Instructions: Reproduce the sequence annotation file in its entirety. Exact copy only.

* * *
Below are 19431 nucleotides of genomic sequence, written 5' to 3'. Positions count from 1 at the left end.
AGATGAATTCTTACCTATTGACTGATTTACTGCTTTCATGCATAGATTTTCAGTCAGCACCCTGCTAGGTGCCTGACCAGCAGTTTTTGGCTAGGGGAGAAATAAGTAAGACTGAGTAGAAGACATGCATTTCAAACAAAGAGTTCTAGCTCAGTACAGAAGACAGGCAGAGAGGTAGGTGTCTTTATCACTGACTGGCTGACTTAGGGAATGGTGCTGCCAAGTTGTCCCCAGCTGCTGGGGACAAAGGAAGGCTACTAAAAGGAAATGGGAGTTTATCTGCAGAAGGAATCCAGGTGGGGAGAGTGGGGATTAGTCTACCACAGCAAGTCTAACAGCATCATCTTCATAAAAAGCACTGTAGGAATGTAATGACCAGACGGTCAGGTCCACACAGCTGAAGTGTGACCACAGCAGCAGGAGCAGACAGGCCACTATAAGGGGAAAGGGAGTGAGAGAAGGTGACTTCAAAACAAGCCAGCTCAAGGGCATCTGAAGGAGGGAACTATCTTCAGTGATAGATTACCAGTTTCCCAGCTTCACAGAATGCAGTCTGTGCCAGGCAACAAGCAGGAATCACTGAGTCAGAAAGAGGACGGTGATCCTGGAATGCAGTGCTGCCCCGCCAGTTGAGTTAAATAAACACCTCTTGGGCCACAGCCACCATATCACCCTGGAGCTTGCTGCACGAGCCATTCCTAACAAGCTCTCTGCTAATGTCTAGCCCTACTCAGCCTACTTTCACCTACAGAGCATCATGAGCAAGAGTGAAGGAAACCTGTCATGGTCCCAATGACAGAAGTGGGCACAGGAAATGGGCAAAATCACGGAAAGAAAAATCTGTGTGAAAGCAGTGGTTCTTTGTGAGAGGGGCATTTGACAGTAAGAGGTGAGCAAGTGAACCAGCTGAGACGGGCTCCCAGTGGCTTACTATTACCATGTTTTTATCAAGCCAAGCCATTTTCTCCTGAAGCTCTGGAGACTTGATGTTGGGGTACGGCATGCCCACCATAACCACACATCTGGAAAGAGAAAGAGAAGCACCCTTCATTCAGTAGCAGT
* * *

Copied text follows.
Below are 19431 nucleotides of genomic sequence, written 5' to 3'. Positions count from 1 at the left end.
AGATGAATTCTTACCTATTGACTGATTTACTGCTTTCATGCATAGATTTTCAGTCAGCACCCTGCTAGGTGCCTGACCAGCAGTTTTTGGCTAGGGGAGAAATAAGTAAGACTGAGTAGAAGACATGCATTTCAAACAAAGAGTTCTAGCTCAGTACAGAAGACAGGCAGAGAGGTAGGTGTCTTTATCACTGACTGGCTGACTTAGGGAATGGTGCTGCCAAGTTGTCCCCAGCTGCTGGGGACAAAGGAAGGCTACTAAAAGGAAATGGGAGTTTATCTGCAGAAGGAATCCAGGTGGGGAGAGTGGGGATTAGTCTACCACAGCAAGTCTAACAGCATCATCTTCATAAAAAGCACTGTAGGAATGTAATGACCAGACGGTCAGGTCCACACAGCTGAAGTGTGACCACAGCAGCAGGAGCAGACAGGCCACTATAAGGGGAAAGGGAGTGAGAGAAGGTGACTTCAAAACAAGCCAGCTCAAGGGCATCTGAAGGAGGGAACTATCTTCAGTGATAGATTACCAGTTTCCCAGCTTCACAGAATGCAGTCTGTGCCAGGCAACAAGCAGGAATCACTGAGTCAGAAAGAGGACGGTGATCCTGGAATGCAGTGCTGCCCCGCCAGTTGAGTTAAATAAACACCTCTTGGGCCACAGCCACCATATCACCCTGGAGCTTGCTGCACGAGCCATTCCTAACAAGCTCTCTGCTAATGTCTAGCCCTACTCAGCCTACTTTCACCTACAGAGCATCATGAGCAAGAGTGAAGGAAACCTGTCATGGTCCCAATGACAGAAGTGGGCACAGGAAATGGGCAAAATCACGGAAAGAAAAATCTGTGTGAAAGCAGTGGTTCTTTGTGAGAGGGGCATTTGACAGTAAGAGGTGAGCAAGTGAACCAGCTGAGACGGGCTCCCAGTGGCTTACTATTACCATGTTTTTATCAAGCCAAGCCATTTTCTCCTGAAGCTCTGGAGACTTGATGTTGGGGTACGGCATGCCCACCATAACCACACATCTGGAAAGAGAAAGAGAAGCACCCTTCATTCAGTAGCAGT